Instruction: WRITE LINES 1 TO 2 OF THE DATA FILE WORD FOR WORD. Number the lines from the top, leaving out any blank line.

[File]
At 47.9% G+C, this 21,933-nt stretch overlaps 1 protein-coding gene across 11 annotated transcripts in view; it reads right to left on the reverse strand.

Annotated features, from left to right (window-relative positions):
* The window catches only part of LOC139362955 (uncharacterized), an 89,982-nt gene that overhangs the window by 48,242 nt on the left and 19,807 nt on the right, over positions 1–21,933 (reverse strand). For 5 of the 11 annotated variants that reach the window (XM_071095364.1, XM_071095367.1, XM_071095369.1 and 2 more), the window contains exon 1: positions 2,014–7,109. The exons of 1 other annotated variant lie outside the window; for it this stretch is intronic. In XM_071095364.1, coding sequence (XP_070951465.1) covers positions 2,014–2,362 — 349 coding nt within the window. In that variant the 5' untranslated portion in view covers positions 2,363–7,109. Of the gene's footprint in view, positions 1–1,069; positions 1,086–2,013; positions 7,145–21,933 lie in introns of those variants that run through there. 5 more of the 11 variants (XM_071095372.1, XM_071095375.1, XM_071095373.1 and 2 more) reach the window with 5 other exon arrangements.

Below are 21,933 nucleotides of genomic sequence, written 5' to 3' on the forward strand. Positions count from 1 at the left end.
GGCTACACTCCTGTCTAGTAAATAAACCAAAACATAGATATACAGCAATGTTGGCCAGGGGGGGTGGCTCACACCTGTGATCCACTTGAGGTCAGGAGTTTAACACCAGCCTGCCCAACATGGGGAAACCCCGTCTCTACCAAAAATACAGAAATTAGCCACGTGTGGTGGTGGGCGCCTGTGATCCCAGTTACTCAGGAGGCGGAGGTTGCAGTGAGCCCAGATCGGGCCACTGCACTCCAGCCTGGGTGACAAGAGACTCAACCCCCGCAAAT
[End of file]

At 47.9% G+C, this 21,933-nt stretch overlaps 1 protein-coding gene across 11 annotated transcripts in view; it reads right to left on the reverse strand.

Annotated features, from left to right (window-relative positions):